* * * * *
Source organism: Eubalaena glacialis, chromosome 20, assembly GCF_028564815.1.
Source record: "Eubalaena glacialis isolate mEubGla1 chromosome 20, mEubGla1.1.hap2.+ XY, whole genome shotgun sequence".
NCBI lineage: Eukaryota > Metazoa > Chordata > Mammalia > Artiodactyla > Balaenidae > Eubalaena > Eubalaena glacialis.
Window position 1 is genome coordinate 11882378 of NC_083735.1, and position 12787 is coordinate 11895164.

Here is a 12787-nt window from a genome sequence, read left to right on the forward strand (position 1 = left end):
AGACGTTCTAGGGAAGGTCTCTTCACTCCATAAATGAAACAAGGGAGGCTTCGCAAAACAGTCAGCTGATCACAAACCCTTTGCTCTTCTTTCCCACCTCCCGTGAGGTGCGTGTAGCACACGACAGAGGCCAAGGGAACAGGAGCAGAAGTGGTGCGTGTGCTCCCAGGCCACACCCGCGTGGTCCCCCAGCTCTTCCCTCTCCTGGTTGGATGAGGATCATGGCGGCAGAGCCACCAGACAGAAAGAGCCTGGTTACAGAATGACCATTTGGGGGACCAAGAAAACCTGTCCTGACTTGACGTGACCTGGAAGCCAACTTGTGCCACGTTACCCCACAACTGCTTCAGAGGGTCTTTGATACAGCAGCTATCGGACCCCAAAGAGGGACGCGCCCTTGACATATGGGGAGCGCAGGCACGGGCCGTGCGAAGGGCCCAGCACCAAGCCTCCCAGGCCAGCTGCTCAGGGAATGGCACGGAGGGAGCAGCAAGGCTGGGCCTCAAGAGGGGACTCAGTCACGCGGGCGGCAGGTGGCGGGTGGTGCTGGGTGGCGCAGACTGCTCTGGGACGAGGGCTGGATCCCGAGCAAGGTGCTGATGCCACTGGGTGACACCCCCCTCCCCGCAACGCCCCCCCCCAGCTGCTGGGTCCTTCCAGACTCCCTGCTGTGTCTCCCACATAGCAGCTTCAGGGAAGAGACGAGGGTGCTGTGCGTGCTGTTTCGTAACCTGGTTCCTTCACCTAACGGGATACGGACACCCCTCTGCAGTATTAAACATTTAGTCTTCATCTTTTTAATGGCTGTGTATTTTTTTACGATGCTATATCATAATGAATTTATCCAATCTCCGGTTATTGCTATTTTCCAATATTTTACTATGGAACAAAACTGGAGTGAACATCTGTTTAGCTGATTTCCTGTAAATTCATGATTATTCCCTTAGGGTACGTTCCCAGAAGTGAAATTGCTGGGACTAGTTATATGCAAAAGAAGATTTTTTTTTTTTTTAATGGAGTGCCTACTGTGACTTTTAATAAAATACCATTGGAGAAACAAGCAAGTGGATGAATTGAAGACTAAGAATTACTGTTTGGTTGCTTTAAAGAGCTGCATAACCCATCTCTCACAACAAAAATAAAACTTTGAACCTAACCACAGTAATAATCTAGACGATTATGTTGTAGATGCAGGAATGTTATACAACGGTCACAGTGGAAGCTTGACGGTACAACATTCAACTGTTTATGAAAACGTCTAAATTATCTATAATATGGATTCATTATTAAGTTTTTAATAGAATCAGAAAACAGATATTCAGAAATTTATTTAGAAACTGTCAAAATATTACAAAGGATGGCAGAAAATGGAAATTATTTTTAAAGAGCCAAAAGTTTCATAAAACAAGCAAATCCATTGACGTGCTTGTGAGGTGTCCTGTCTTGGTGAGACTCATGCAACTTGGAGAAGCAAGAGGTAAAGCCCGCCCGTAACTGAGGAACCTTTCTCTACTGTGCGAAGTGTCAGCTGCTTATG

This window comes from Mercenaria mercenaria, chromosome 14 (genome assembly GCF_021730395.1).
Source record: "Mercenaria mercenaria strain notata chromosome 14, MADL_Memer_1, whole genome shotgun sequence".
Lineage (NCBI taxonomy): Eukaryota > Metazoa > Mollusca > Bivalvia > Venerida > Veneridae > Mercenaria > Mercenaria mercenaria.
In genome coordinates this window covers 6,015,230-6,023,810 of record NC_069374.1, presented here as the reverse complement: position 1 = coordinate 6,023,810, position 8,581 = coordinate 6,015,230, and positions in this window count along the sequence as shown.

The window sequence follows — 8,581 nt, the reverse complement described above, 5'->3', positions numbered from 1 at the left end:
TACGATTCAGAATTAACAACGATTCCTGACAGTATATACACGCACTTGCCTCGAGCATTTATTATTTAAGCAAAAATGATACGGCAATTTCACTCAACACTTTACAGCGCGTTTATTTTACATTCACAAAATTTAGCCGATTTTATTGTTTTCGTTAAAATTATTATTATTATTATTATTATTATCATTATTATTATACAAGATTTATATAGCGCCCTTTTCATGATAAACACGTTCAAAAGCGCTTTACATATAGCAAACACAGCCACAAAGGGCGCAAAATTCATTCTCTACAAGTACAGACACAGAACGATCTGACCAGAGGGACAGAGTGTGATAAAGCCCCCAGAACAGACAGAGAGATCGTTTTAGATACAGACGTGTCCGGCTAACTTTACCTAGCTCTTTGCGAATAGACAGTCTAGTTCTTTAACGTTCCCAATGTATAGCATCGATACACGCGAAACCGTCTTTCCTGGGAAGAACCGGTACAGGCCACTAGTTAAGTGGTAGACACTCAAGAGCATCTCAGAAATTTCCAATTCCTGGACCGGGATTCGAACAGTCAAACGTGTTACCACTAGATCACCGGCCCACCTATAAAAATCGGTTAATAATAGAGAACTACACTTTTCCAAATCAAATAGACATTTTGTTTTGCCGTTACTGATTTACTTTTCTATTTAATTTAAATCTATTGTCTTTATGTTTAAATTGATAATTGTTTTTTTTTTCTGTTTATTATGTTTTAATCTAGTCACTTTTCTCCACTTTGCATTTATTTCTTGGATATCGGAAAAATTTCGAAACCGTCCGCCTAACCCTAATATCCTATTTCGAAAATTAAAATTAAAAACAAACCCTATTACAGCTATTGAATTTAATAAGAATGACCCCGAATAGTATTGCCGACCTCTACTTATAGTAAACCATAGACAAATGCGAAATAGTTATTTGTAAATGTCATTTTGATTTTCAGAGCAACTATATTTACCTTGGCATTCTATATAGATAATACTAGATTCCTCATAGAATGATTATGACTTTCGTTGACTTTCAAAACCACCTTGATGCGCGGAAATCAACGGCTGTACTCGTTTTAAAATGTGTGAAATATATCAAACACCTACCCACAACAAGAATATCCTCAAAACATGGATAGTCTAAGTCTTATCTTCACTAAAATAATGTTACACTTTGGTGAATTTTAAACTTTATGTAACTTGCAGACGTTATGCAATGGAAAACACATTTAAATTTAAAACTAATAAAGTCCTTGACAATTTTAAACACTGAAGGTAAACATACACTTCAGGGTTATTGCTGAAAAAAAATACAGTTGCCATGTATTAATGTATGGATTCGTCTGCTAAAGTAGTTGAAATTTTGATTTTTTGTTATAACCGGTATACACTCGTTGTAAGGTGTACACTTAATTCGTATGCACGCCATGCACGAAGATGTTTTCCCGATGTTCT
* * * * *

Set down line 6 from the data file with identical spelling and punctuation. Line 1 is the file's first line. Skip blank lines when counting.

AGACGTTCTAGGGAAGGTCTCTTCACTCCATAAATGAAACAAGGGAGGCTTCGCAAAACAGTCAGCTGATCACAAACCCTTTGCTCTTCTTTCCCACCTCCCGTGAGGTGCGTGTAGCACACGACAGAGGCCAAGGGAACAGGAGCAGAAGTGGTGCGTGTGCTCCCAGGCCACACCCGCGTGGTCCCCCAGCTCTTCCCTCTCCTGGTTGGATGAGGATCATGGCGGCAGAGCCACCAGACAGAAAGAGCCTGGTTACAGAATGACCATTTGGGGGACCAAGAAAACCTGTCCTGACTTGACGTGACCTGGAAGCCAACTTGTGCCACGTTACCCCACAACTGCTTCAGAGGGTCTTTGATACAGCAGCTATCGGACCCCAAAGAGGGACGCGCCCTTGACATATGGGGAGCGCAGGCACGGGCCGTGCGAAGGGCCCAGCACCAAGCCTCCCAGGCCAGCTGCTCAGGGAATGGCACGGAGGGAGCAGCAAGGCTGGGCCTCAAGAGGGGACTCAGTCACGCGGGCGGCAGGTGGCGGGTGGTGCTGGGTGGCGCAGACTGCTCTGGGACGAGGGCTGGATCCCGAGCAAGGTGCTGATGCCACTGGGTGACACCCCCCTCCCCGCAACGCCCCCCCCCAGCTGCTGGGTCCTTCCAGACTCCCTGCTGTGTCTCCCACATAGCAGCTTCAGGGAAGAGACGAGGGTGCTGTGCGTGCTGTTTCGTAACCTGGTTCCTTCACCTAACGGGATACGGACACCCCTCTGCAGTATTAAACATTTAGTCTTCATCTTTTTAATGGCTGTGTATTTTTTTACGATGCTATATCATAATGAATTTATCCAATCTCCGGTTATTGCTATTTTCCAATATTTTACTATGGAACAAAACTGGAGTGAACATCTGTTTAGCTGATTTCCTGTAAATTCATGATTATTCCCTTAGGGTACGTTCCCAGAAGTGAAATTGCTGGGACTAGTTATATGCAAAAGAAGATTTTTTTTTTTTTTAATGGAGTGCCTACTGTGACTTTTAATAAAATACCATTGGAGAAACAAGCAAGTGGATGAATTGAAGACTAAGAATTACTGTTTGGTTGCTTTAAAGAGCTGCATAACCCATCTCTCACAACAAAAATAAAACTTTGAACCTAACCACAGTAATAATCTAGACGATTATGTTGTAGATGCAGGAATGTTATACAACGGTCACAGTGGAAGCTTGACGGTACAACATTCAACTGTTTATGAAAACGTCTAAATTATCTATAATATGGATTCATTATTAAGTTTTTAATAGAATCAGAAAACAGATATTCAGAAATTTATTTAGAAACTGTCAAAATATTACAAAGGATGGCAGAAAATGGAAATTATTTTTAAAGAGCCAAAAGTTTCATAAAACAAGCAAATCCATTGACGTGCTTGTGAGGTGTCCTGTCTTGGTGAGACTCATGCAACTTGGAGAAGCAAGAGGTAAAGCCCGCCCGTAACTGAGGAACCTTTCTCTACTGTGCGAAGTGTCAGCTGCTTATG